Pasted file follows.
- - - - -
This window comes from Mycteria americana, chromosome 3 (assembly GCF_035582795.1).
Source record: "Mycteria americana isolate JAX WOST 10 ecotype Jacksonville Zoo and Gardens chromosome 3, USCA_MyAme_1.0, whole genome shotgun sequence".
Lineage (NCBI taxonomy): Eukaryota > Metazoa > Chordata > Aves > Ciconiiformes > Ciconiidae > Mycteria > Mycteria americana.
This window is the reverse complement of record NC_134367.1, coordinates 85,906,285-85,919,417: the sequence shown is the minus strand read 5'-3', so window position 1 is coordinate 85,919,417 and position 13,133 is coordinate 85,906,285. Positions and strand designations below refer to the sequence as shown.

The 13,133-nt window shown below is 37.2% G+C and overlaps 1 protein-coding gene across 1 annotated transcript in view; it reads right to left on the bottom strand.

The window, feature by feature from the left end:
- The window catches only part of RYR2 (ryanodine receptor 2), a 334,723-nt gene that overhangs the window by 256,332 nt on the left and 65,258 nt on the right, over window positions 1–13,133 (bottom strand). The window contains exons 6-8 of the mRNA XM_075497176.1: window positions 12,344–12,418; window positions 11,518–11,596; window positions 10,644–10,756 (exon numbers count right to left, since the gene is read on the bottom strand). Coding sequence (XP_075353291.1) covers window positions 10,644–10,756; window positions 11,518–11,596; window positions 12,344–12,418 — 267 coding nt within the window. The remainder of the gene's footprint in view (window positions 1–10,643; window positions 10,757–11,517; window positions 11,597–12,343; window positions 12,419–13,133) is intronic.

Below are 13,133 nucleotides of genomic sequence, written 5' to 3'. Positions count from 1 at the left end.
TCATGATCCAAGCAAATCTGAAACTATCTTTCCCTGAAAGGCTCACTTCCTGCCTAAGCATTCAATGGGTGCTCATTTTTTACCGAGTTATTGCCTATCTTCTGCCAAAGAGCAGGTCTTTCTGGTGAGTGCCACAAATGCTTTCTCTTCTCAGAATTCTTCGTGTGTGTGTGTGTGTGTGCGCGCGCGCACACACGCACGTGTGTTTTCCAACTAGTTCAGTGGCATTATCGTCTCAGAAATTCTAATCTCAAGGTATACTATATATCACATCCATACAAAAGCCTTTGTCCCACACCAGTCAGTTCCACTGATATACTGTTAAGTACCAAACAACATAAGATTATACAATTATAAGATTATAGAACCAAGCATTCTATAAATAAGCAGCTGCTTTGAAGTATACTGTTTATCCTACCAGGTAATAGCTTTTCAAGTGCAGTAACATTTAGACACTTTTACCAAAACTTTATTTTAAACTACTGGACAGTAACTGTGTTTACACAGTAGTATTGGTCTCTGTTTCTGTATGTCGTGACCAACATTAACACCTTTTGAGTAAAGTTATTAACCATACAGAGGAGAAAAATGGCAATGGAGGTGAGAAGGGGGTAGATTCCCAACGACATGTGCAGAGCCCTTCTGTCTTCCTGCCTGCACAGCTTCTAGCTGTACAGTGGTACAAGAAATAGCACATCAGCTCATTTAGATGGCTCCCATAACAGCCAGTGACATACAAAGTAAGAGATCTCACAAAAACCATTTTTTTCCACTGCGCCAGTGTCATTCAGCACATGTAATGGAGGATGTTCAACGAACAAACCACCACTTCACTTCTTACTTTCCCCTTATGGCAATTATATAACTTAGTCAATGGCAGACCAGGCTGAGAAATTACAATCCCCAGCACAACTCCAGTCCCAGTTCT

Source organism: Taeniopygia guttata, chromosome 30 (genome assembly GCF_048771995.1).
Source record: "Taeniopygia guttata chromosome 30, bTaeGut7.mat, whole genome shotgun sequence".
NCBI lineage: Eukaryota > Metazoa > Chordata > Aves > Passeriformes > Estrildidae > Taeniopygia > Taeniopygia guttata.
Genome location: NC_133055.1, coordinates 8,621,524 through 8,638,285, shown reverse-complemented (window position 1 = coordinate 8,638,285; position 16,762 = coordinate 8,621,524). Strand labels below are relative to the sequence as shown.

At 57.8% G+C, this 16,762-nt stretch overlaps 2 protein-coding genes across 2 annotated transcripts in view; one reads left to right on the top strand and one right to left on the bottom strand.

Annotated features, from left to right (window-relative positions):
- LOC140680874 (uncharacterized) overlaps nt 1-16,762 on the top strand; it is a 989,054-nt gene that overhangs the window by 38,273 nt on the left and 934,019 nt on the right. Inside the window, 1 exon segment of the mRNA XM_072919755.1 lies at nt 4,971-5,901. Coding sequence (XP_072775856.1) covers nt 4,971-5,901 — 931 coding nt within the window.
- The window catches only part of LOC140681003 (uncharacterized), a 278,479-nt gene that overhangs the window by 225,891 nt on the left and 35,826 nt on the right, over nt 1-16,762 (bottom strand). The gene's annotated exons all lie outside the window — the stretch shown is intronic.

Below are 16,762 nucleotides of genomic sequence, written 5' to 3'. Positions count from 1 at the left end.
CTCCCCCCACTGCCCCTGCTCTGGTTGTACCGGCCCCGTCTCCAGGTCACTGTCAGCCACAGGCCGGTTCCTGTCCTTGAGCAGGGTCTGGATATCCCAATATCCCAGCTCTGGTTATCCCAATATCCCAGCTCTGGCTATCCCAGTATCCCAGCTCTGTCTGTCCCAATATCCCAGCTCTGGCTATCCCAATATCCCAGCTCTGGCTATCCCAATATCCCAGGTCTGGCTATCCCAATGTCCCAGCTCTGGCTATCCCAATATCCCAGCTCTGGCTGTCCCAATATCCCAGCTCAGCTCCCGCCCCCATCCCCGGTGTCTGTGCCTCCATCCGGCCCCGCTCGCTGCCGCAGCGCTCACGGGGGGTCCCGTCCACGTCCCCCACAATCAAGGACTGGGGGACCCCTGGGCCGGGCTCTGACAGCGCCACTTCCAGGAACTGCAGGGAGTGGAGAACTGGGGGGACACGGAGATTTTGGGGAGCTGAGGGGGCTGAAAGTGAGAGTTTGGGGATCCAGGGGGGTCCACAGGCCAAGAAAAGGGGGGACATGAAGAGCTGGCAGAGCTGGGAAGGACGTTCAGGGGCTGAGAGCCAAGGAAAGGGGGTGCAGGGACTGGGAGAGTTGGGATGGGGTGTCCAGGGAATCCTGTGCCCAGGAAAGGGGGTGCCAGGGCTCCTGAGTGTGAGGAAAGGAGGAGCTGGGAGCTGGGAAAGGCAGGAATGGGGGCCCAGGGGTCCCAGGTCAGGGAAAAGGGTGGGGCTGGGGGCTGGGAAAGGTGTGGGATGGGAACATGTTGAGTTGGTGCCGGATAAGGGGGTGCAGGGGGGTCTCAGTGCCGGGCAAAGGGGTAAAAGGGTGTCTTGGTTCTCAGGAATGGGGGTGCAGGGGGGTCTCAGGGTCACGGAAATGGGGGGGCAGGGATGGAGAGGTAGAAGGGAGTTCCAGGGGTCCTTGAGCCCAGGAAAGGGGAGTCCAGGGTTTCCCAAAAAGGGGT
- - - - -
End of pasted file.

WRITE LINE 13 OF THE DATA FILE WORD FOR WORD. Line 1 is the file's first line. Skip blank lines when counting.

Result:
Genome location: NC_133055.1, coordinates 8,621,524 through 8,638,285, shown reverse-complemented (window position 1 = coordinate 8,638,285; position 16,762 = coordinate 8,621,524). Strand labels below are relative to the sequence as shown.